Chelsea Green Publishing

Chelsea Green Blog

Organic Farming Study Is Well Grounded

You’ve heard the myths about organic farming: It’s more trouble. It’s more expensive. The yields are smaller. And the yields are, well, icky — spots and blemishes, hidden bugs, etc. I call them “myths” because guess what? They’re wrong. In a posting on the Web site of the environmental advocacy group Truth Out, writer Susan S. Long reports on the Rodale Institute Farming Systems Trial, a 22-year study (that’s two decades plus, not a misprint), the results of which were published in the July issue of Bioscience magazine. The study, which Long describes as “the longest running comparison of organic vs. conventional farming in the United States,” analyzed the costs and benefits – environmental, energy and economic – of growing soybeans and corn organically versus conventionally. If one of the top organizations in the study of organic agriculture lacks sufficient credibility for you, the study itself was conducted with the assistance of scientists at Cornell University. Tack on the active participation of the U.S. Department of Agriculture and a University of Maryland agricultural economist, and the anti-organic-farming Luddites will soon run out places to stand. And (one would hope) to farm. The 22-year study offers plenty of numbers to crunch about the advantages of organic farming, perhaps the most salient of which are these: Thirty percent less fuel energy consumed; More efficient water usage; Less soil erosion and better soil quality, and; More conservation of biological resources. The report acknowledges that yields were lower during the first four years of the study. But as time went on, that trend was reversed. There are even implications for global warming: The Rodale study indicates that organic farming increases carbon storage in the soil by 15 to 28 percent. In this instance, that was the equivalent of taking almost two tons of carbon out of the atmosphere per year. More information about the study is available at the Web sites of Rodale, Cornell University, and Truthout Town Meeting. Oh, yes – did I mention that Chelsea Green Publishing Co is one of the most prolific publishers of books on organic gardening (how to do it, and why) in the country? But you already knew that.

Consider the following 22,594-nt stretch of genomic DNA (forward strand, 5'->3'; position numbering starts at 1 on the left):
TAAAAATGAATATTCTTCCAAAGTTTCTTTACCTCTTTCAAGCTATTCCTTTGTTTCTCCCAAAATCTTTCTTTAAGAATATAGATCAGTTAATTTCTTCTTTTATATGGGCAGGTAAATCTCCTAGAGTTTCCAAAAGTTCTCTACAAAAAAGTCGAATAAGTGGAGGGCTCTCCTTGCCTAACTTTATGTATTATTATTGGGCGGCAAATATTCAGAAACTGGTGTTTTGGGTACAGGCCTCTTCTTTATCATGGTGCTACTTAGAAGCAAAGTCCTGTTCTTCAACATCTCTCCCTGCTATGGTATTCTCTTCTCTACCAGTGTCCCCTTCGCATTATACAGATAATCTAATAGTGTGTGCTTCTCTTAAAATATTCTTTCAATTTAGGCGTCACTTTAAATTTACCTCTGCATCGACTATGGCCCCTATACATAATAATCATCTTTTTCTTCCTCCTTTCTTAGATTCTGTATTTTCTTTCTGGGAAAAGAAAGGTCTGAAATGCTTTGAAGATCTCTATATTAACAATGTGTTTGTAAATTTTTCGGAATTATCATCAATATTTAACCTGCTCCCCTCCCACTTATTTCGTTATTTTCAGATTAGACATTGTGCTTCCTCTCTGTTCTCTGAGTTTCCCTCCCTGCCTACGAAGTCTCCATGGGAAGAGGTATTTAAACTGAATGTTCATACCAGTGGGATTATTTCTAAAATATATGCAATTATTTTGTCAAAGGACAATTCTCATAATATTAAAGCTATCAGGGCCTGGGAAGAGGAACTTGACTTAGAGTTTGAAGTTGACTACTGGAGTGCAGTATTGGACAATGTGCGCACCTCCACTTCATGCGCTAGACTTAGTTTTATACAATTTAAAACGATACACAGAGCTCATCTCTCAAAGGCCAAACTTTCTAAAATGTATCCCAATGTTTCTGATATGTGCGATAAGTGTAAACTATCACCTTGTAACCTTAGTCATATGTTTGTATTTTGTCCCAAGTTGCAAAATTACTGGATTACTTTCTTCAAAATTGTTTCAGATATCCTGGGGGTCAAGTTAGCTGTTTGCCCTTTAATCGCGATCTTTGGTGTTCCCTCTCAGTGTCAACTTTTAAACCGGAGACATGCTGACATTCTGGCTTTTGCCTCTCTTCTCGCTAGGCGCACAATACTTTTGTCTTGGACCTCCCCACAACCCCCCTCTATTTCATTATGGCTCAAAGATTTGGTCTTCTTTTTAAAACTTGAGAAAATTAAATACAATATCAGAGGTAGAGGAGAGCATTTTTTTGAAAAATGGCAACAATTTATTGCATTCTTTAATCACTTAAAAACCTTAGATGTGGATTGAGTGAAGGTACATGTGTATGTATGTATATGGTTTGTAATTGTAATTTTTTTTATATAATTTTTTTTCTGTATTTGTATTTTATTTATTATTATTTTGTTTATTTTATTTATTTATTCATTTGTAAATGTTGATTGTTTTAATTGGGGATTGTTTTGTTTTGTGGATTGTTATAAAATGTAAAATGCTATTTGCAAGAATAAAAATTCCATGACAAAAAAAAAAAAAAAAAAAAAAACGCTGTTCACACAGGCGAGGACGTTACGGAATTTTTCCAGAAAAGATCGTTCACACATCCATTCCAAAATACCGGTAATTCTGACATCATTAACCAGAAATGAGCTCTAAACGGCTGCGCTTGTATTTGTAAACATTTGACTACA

Why You Need to Drink Wet-Hopped Beer Right Now

Wet-hopped beer is the ultimate in seasonal and local brews. It is made from fresh hops picked right off the bine in order to capture the aromatic hop flavor when it is most potent. The tricky part is fresh hops have virtually no shelf life, so brewers must spring into action as soon as the hops […] Read More..

A Simple Way to Grow Fresh Greens Indoors This Winter

Just because the temperatures have started to drop doesn’t mean you have to live without fresh greens until next Spring. With author and gardener Peter Burke’s innovative method of growing soil sprouts indoors, you can grow nutrient-dense greens all year long at a fraction of the cost of buying at market. Burke’s new book, Year-Round Indoor Salad […] Read More..

A Day in the Life of a Homesteader

As Homesteading Month comes to a close, we take a look at what it means to live the homesteading life every day. Read through the question and answer below and be sure to check out any of the previous articles you might have missed:Why Acquiring Land Presents a Challenge for New Homesteaders Homesteading Q&A: Solutions […] Read More..

Go Lean: How To Eliminate Waste and Increase Efficiency on the Farm

Using the words “factory” and “farm” in the same sentence may seem sacrilegious, but today’s young farmers like author Ben Hartman are discovering that the same sound business practices apply whether you produce cars or carrots.In his new book The Lean Farm, Hartman demonstrates how applying lean principles—originally developed by the Japanese automotive industry—to farming practices […] Read More..

Why Acquiring Land Presents a Challenge for New Homesteaders

More and more often, young people are turning away from cities and urban life in order to live off the land and even start farms of their own. But while many have the desire to grow food for themselves and/or others, acquiring land, and the financial burden that comes with it, presents a difficult challenge […] Read More..